Be clear about bedtime rules and homework rules so that they know exactly what to do. By successfully achieving your expectations, your child will feel better about him/herself and continue striving for success.
An article from TheJourneyToExcellence.org.uk discusses the development of self-motivation in kids.  Children are oftentimes not driven to perform better because they feel unexpected to do so. If you set higher expectations for your unmotivated child, you are giving them more direction. In turn, they will feel like it is possible to reach new heights through hard work.
- Show them that you’re a life-long learner too
How many times are we told that children learn by copying exactly what we do! If your child doesn’t get excited about learning new things, is never driven to do better and always seems bored, maybe it’s because you’re the exact same way. So before criticizing your child for being unmotivated, reflect on yourself and prove to your children that you’re an inspired, life-long learner yourself.
Carrie Shrier, an Early Childhood professor from Michigan State University reminds us how important it is to be aware of our own actions when raising children. They copy how you talk to others, how you treat yourself, and how you view life… so let’s use their copycat behavior for the better. 
Whenever you learn something new from reading an article, speaking with a co-worker, or listening to a podcast, share it excitedly with your children. Show them that you are passionate about learning and that you’re motivated to be a more educated citizen of the world!
- Use nootropic supplements
An effective and proven way to improve your child’s attention issues, low motivation, and mood swings is by using natural supplements. More and more parents are becoming aware of nootropic supplements or supplements that boost brainpower. There are lots of different types of nootropic supplements and some have been shown to be effective for children.
If your child has serious ADD/ADHD symptoms then you may have considered taking them to see a psychiatrist, who will most likely treat them using prescription medications such as Ritalin or Adderall. However, we do know of a lot of parents who don’t feel quite ready to stuff their young kids full of drugs and medications out of concern of side effects. Fortunately, there are natural nootropic supplements that can help your kids regain focus and a positive mood without causing adverse side effects. Leading scientists around the nation recommend these 2 nootropics as the best supplements to give your kids for better mental performance…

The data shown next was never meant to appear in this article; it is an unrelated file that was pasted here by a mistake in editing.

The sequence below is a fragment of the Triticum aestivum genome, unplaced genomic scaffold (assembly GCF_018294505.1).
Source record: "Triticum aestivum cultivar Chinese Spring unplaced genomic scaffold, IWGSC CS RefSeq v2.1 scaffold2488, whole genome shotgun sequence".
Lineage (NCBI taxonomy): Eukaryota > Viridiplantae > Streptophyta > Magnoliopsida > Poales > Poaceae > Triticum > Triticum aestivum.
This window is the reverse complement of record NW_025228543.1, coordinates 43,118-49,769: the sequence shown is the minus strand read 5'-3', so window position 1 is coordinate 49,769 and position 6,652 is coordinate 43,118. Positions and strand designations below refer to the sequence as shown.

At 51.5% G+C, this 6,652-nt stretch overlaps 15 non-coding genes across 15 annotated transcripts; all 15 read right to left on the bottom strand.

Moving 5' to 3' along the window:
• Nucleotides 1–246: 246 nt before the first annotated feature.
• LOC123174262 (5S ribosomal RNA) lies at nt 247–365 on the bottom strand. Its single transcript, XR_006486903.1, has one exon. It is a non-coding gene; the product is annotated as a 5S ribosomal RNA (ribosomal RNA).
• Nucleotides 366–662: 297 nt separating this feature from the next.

L-Theanine is a supplement given to reduce anxiety and mood swings in children. It helps with the production of serotonin, which leads to better mood and increases alpha brain waves, which relaxes our cognitive state.
PureNootropics.net, a leading nootropics website, tells us that L-Theanine is a safe supplement to take for both children and adults.  The substance is found naturally in green tea, which is why it’s regarded as one the best and safest treatments for anxiety. By calming brain activity, focus and concentration are naturally enhanced.
Researchers posted in the Journal of Human Nutrition and Dietetics a study showing the benefits of phosphatidylserine administration on children with ADHD.  Children who were given phosphatidylserine on a daily basis had better memory and attention spans than those in the placebo group. Phosphatidylserine is a naturally present phospholipid that our brains need to maintain optimal function. It targets damaged brain cells and repairs them, it provides antioxidant protection and it improves nerve cell communication.
All these three ingredients can be found in our Editors’ top choice supplement for kids, Lumonol Prep. If you want to give your kids a safe, well-formulated supplement with clinically researched ingredients then we’re confident that Lumonol Prep is your best. You can checkout our review of Lumonol Prep here or you can head over to Lumonol’s official website here.